Silicosis: Why OSHA Silica Dust Regulations and Table 1 Compliance Matters
Few people really enjoy expanding government regulations. While there’s certainly been a lot of focus on the recent silica dust regulation updates, we haven’t spent much time looking at the rationale behind it. Namely, the silicosis OSHA is trying to prevent construction Pros from suffering through later in life.
What is Silicosis?
Silicosis is a lung fibrosis that takes hold when you breathe in silica dust – the kind of dust you kick up in concrete and masonry work, mining, and other sectors. As you breathe in silica dust, it damages the lining of your lungs’ air sacs. This will create scar tissue inside your lungs and can cause fluid buildup, affecting your ability to breathe as your lungs stiffen.
Acute silicosis symptoms can begin as early as a few weeks after exposure and include a cough, weight loss, and fatigue. In some people, it may take years before the symptoms occur.
Chronic silicosis typically shows up 10 – 30 years after you are exposed. This gets into your upper lungs and can result in extensive scarring.
If you remain in a high-exposure environment, you’ll experience accelerated silicosis, which means you’ll experience the long-term effects even sooner – usually within 10 years.
What’s disturbing is that there’s no cure for silicosis and it also increases your risk of lung cancer, tuberculosis, and COPD. Only preventative measures will keep your lungs healthy.
Reducing Risk on Site
OSHA’s updated regulations lower the permissible exposure level (PEL) from 250 micrograms per cubic meter to 50 micrograms. Table 1 was created to offer an easy-to-read guide for selecting the right tools, accessories, and dust collection systems to keep you in compliance.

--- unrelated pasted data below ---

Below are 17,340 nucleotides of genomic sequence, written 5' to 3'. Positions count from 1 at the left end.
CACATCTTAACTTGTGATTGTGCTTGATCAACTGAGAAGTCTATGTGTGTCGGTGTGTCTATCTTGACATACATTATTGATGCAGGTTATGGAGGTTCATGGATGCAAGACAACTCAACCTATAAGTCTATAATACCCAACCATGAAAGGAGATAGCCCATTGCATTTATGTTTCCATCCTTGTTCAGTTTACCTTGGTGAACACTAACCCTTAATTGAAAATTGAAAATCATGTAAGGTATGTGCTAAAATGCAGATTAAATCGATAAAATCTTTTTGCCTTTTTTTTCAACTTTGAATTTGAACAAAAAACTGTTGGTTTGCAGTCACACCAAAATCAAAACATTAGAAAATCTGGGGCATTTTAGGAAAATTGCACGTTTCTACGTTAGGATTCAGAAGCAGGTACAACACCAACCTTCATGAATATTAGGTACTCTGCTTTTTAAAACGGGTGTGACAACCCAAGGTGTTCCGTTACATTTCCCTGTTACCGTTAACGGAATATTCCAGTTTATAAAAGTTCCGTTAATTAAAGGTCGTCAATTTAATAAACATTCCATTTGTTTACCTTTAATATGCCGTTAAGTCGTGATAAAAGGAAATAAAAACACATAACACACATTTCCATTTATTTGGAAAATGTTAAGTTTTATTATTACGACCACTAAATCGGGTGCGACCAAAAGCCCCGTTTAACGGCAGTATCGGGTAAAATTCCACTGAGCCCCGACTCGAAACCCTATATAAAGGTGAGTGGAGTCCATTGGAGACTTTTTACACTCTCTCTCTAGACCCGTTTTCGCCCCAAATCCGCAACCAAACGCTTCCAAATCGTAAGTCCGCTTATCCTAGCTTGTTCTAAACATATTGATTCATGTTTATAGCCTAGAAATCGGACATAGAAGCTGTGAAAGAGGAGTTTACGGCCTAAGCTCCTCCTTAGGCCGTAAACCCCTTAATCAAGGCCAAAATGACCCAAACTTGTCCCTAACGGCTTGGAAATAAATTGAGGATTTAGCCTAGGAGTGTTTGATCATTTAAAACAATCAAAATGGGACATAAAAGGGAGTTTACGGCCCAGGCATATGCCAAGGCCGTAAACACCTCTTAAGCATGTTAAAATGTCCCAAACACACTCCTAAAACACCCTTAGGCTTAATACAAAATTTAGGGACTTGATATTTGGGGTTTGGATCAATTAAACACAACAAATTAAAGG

If your application isn’t on the list, you can use objective data that proves a system of tools and methods keeps you under the limit.
Finally, you can fit your crew with monitors to gather actual exposure data and ensure they’re below the limit.
Many tool manufacturers, like Bosch, are making the process of selecting Table 1 compliant systems easier and providing objective data documentation straight from their website. You can easily bring up the information in your job planning meeting, morning safety meeting, or access it on your smartphone on site.
Additional Steps to Prevent Silicosis
If you work in a trade that has a risk of silica dust exposure, be proactive with your medical care. Your insurance likely carries a free or low-cost annual wellness exam anyway, so just let your doctor know that you’re want to stay ahead of silicosis so he or she pays close attention to your lungs.
They may want a CT scan of your lungs, bronchoscopy, or biopsy of your lungs depending on whether they think you’re already down the silicosis path or just want to establish a baseline to continue monitoring you. Either way, the upfront cost will be worth it down the road if you’re able to prevent damage.
If your doctor establishes that you have silicosis, it’s not the end of the world, but you will have some lifestyle changes. Obviously, you’ll need to eliminate any exposure you’re still getting. You may get an inhaler to help decrease sputum or to relax your air tubes.
If your silicosis is more advanced, you may need oxygen on a regular basis. You may even be put on the list for a lung transplant.
Once the disease sets in, you’ll have to avoid airborne irritants like smoke, pollen, and air pollution. Managing the disease will take a lot of care and there’s no getting around the fact that it will be expensive.